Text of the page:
The Government has accepted a recommendation from the Competition Policy Review to drop parallel import restrictions which protect local publishers and printers by limiting what books can be imported by retailers.
HarperCollins publishing operations director Robyn Fritchley said that would result in smaller local print runs which could become uneconomical.
Australia’s largest book printer, Griffin Press in Adelaide, said there was no real evidence that the change to import rules would result in lower prices for consumers.
“But there is a very real possibility the whole local publishing and print industry could disintegrate,” Griffin Press chief executive Ben Jolly said.
Griffin Press currently employs 105 people in Adelaide and says those jobs could be at risk, while Independent Senator Nick Xenophon said the changes could threaten 20,000 jobs across the $2 billion local book industry.
“The Turnbull Government keeps talking about jobs and growth and innovation yet the overwhelming feedback that I and my team’s candidates have received from authors, publishers, artists and others in the industry is that this plan will hinder creativity and innovation and cost jobs,” he said.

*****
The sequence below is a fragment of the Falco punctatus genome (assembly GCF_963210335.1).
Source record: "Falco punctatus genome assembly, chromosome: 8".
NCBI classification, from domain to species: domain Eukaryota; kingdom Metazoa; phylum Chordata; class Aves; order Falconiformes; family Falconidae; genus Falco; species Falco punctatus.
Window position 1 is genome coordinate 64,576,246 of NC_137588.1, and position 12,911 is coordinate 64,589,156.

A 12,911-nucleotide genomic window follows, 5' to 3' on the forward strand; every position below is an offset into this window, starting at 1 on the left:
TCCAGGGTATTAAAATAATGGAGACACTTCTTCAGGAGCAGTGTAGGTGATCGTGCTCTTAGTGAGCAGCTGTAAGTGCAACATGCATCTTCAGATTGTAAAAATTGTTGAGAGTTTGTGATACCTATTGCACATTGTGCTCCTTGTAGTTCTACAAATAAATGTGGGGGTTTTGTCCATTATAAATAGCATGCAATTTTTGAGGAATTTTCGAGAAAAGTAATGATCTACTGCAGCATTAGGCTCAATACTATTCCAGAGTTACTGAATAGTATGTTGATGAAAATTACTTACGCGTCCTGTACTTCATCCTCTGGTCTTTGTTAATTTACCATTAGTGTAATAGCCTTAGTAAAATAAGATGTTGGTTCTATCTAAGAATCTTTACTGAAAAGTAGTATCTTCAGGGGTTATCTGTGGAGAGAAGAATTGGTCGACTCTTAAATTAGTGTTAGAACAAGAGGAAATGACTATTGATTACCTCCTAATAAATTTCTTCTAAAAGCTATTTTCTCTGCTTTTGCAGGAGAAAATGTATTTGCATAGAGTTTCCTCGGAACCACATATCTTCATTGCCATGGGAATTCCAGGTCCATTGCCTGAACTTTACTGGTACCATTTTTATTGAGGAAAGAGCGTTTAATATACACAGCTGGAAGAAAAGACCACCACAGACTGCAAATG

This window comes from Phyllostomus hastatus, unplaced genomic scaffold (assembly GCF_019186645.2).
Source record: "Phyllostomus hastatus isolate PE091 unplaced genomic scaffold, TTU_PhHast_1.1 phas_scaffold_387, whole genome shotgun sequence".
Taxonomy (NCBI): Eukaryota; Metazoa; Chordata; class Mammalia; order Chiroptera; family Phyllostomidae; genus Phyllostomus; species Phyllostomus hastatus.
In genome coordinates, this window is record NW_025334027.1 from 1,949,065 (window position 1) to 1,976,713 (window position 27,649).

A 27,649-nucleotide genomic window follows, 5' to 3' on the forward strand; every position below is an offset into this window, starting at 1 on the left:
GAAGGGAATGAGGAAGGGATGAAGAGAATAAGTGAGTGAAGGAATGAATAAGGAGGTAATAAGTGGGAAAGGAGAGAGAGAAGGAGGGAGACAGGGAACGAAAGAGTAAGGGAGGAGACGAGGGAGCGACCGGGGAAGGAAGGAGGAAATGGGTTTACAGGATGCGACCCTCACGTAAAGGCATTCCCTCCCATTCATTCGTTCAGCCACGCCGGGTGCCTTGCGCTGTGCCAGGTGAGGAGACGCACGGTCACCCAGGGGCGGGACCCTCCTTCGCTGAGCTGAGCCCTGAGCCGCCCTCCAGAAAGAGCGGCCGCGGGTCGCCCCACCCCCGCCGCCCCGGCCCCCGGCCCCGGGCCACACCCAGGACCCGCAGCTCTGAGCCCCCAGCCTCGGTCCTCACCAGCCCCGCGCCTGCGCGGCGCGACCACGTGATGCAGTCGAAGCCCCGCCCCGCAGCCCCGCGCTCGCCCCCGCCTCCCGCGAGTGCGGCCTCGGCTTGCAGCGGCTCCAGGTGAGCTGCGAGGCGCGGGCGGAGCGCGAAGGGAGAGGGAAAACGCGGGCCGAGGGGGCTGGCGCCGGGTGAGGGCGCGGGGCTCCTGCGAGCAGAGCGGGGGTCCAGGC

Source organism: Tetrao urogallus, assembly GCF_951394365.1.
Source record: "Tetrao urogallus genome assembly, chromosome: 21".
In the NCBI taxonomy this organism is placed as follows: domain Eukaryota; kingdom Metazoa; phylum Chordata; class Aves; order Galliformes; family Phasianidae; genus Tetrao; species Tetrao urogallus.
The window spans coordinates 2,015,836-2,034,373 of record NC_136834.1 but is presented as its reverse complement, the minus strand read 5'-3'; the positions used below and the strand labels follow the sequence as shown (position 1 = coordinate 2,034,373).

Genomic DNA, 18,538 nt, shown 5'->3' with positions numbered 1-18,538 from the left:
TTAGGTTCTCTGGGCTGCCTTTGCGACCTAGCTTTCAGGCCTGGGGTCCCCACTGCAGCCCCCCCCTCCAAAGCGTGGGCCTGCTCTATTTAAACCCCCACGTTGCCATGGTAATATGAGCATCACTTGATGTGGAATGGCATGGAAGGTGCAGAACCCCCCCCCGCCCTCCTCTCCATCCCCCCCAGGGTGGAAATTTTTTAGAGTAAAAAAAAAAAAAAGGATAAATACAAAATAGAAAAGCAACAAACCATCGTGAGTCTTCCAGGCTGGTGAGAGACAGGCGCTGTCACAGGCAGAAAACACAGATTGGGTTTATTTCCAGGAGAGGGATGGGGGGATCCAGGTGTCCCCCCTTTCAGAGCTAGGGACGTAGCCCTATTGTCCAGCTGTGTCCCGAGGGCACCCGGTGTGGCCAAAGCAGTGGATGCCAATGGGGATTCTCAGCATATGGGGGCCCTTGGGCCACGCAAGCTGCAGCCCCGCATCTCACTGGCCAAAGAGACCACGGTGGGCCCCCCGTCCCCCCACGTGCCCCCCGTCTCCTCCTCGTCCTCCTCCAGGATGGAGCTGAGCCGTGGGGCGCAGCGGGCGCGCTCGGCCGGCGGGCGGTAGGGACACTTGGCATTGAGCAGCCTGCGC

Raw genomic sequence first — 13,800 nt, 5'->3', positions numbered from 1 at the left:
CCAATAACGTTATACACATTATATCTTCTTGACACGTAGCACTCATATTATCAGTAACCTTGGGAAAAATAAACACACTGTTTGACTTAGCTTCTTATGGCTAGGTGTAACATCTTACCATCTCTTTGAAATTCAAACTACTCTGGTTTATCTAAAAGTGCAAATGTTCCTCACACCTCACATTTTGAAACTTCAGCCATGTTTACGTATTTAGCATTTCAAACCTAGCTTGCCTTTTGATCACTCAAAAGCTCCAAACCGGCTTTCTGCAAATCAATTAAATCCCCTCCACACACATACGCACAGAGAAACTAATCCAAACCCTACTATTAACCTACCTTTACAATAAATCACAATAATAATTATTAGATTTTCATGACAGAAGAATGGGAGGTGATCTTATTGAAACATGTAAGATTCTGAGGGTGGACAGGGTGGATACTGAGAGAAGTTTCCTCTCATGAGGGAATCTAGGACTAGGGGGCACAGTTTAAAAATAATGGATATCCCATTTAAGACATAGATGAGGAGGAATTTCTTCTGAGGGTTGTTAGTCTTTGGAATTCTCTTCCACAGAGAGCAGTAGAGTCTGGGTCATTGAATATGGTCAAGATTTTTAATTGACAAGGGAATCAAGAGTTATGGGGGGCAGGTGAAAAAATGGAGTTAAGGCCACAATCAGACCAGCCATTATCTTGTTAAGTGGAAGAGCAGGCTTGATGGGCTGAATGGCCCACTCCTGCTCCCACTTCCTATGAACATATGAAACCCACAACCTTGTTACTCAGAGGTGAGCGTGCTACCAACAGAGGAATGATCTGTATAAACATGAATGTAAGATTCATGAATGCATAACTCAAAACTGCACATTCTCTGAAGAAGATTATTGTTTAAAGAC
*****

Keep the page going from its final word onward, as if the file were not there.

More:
We value local independent journalism. We hope you do too.
InDaily provides valuable, local independent journalism in South Australia. As a news organisation it offers an alternative to The Advertiser, a different voice and a closer look at what is happening in our city and state for free. Any contribution to help fund our work is appreciated. Please click below to become an InDaily supporter.